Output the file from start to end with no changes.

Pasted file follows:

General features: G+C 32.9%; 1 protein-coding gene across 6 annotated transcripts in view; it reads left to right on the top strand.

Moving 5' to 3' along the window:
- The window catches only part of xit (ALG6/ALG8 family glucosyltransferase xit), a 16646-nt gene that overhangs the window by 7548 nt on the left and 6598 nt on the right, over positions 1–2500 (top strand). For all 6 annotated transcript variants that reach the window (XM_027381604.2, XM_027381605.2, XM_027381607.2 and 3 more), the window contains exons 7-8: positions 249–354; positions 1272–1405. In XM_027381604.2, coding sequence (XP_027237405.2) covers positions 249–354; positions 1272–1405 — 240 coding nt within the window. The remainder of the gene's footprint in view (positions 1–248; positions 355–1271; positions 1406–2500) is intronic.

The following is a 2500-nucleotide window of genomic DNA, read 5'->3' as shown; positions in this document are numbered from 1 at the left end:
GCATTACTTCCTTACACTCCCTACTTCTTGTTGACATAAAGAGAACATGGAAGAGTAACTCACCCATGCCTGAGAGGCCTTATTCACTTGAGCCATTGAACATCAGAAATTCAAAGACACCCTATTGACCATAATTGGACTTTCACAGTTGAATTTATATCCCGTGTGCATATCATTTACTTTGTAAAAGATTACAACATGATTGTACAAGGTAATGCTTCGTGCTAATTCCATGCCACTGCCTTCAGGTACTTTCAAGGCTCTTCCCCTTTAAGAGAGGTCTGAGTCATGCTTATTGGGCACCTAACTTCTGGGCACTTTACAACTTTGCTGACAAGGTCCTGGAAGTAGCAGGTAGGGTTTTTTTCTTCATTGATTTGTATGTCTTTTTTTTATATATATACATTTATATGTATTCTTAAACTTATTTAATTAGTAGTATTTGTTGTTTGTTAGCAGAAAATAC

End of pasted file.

General features: G+C 32.9%; 1 protein-coding gene across 6 annotated transcripts in view; it reads left to right on the top strand.

Moving 5' to 3' along the window:
- The window catches only part of xit (ALG6/ALG8 family glucosyltransferase xit), a 16646-nt gene that overhangs the window by 7548 nt on the left and 6598 nt on the right, over positions 1–2500 (top strand). For all 6 annotated transcript variants that reach the window (XM_027381604.2, XM_027381605.2, XM_027381607.2 and 3 more), the window contains exons 7-8: positions 249–354; positions 1272–1405. In XM_027381604.2, coding sequence (XP_027237405.2) covers positions 249–354; positions 1272–1405 — 240 coding nt within the window. The remainder of the gene's footprint in view (positions 1–248; positions 355–1271; positions 1406–2500) is intronic.

The following is a 2500-nucleotide window of genomic DNA, read 5'->3' as shown; positions in this document are numbered from 1 at the left end:
GCATTACTTCCTTACACTCCCTACTTCTTGTTGACATAAAGAGAACATGGAAGAGTAACTCACCCATGCCTGAGAGGCCTTATTCACTTGAGCCATTGAACATCAGAAATTCAAAGACACCCTATTGACCATAATTGGACTTTCACAGTTGAATTTATATCCCGTGTGCATATCATTTACTTTGTAAAAGATTACAACATGATTGTACAAGGTAATGCTTCGTGCTAATTCCATGCCACTGCCTTCAGGTACTTTCAAGGCTCTTCCCCTTTAAGAGAGGTCTGAGTCATGCTTATTGGGCACCTAACTTCTGGGCACTTTACAACTTTGCTGACAAGGTCCTGGAAGTAGCAGGTAGGGTTTTTTTCTTCATTGATTTGTATGTCTTTTTTTTATATATATACATTTATATGTATTCTTAAACTTATTTAATTAGTAGTATTTGTTGTTTGTTAGCAGAAAATAC